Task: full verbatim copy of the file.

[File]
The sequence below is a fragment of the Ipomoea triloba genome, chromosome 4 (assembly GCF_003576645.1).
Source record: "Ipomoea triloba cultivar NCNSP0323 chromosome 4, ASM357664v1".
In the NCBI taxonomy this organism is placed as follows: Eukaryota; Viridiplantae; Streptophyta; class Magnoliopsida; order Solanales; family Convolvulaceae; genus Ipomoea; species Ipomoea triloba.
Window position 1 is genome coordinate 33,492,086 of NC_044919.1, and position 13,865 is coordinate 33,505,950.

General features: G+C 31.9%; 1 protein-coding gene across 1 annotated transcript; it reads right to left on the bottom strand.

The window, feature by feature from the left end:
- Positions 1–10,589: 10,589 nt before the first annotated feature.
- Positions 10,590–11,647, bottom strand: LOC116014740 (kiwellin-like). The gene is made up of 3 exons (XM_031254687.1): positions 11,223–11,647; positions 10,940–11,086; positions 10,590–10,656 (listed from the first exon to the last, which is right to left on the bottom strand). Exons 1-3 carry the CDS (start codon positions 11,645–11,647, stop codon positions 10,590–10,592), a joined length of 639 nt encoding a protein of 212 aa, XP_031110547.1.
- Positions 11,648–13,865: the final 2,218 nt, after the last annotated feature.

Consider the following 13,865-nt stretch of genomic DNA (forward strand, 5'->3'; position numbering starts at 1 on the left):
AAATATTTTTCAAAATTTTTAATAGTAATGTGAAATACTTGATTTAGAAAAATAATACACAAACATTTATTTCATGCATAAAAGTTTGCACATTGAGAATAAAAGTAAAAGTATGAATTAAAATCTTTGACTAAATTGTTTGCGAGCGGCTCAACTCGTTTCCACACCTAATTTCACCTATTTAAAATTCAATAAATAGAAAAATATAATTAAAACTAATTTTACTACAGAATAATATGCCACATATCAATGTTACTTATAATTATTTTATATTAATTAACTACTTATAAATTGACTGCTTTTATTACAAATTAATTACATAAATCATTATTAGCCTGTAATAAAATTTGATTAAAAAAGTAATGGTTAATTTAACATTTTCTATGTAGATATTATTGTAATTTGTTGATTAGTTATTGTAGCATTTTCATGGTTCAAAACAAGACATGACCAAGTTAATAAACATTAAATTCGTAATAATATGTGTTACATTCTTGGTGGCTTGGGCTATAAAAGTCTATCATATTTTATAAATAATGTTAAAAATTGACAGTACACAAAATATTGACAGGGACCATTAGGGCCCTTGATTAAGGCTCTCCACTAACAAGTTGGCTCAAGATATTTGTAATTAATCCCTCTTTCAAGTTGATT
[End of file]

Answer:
The sequence below is a fragment of the Ipomoea triloba genome, chromosome 4 (assembly GCF_003576645.1).
Source record: "Ipomoea triloba cultivar NCNSP0323 chromosome 4, ASM357664v1".
In the NCBI taxonomy this organism is placed as follows: Eukaryota; Viridiplantae; Streptophyta; class Magnoliopsida; order Solanales; family Convolvulaceae; genus Ipomoea; species Ipomoea triloba.
Window position 1 is genome coordinate 33,492,086 of NC_044919.1, and position 13,865 is coordinate 33,505,950.

General features: G+C 31.9%; 1 protein-coding gene across 1 annotated transcript; it reads right to left on the bottom strand.

The window, feature by feature from the left end:
- Positions 1–10,589: 10,589 nt before the first annotated feature.
- Positions 10,590–11,647, bottom strand: LOC116014740 (kiwellin-like). The gene is made up of 3 exons (XM_031254687.1): positions 11,223–11,647; positions 10,940–11,086; positions 10,590–10,656 (listed from the first exon to the last, which is right to left on the bottom strand). Exons 1-3 carry the CDS (start codon positions 11,645–11,647, stop codon positions 10,590–10,592), a joined length of 639 nt encoding a protein of 212 aa, XP_031110547.1.
- Positions 11,648–13,865: the final 2,218 nt, after the last annotated feature.

Consider the following 13,865-nt stretch of genomic DNA (forward strand, 5'->3'; position numbering starts at 1 on the left):
AAATATTTTTCAAAATTTTTAATAGTAATGTGAAATACTTGATTTAGAAAAATAATACACAAACATTTATTTCATGCATAAAAGTTTGCACATTGAGAATAAAAGTAAAAGTATGAATTAAAATCTTTGACTAAATTGTTTGCGAGCGGCTCAACTCGTTTCCACACCTAATTTCACCTATTTAAAATTCAATAAATAGAAAAATATAATTAAAACTAATTTTACTACAGAATAATATGCCACATATCAATGTTACTTATAATTATTTTATATTAATTAACTACTTATAAATTGACTGCTTTTATTACAAATTAATTACATAAATCATTATTAGCCTGTAATAAAATTTGATTAAAAAAGTAATGGTTAATTTAACATTTTCTATGTAGATATTATTGTAATTTGTTGATTAGTTATTGTAGCATTTTCATGGTTCAAAACAAGACATGACCAAGTTAATAAACATTAAATTCGTAATAATATGTGTTACATTCTTGGTGGCTTGGGCTATAAAAGTCTATCATATTTTATAAATAATGTTAAAAATTGACAGTACACAAAATATTGACAGGGACCATTAGGGCCCTTGATTAAGGCTCTCCACTAACAAGTTGGCTCAAGATATTTGTAATTAATCCCTCTTTCAAGTTGATT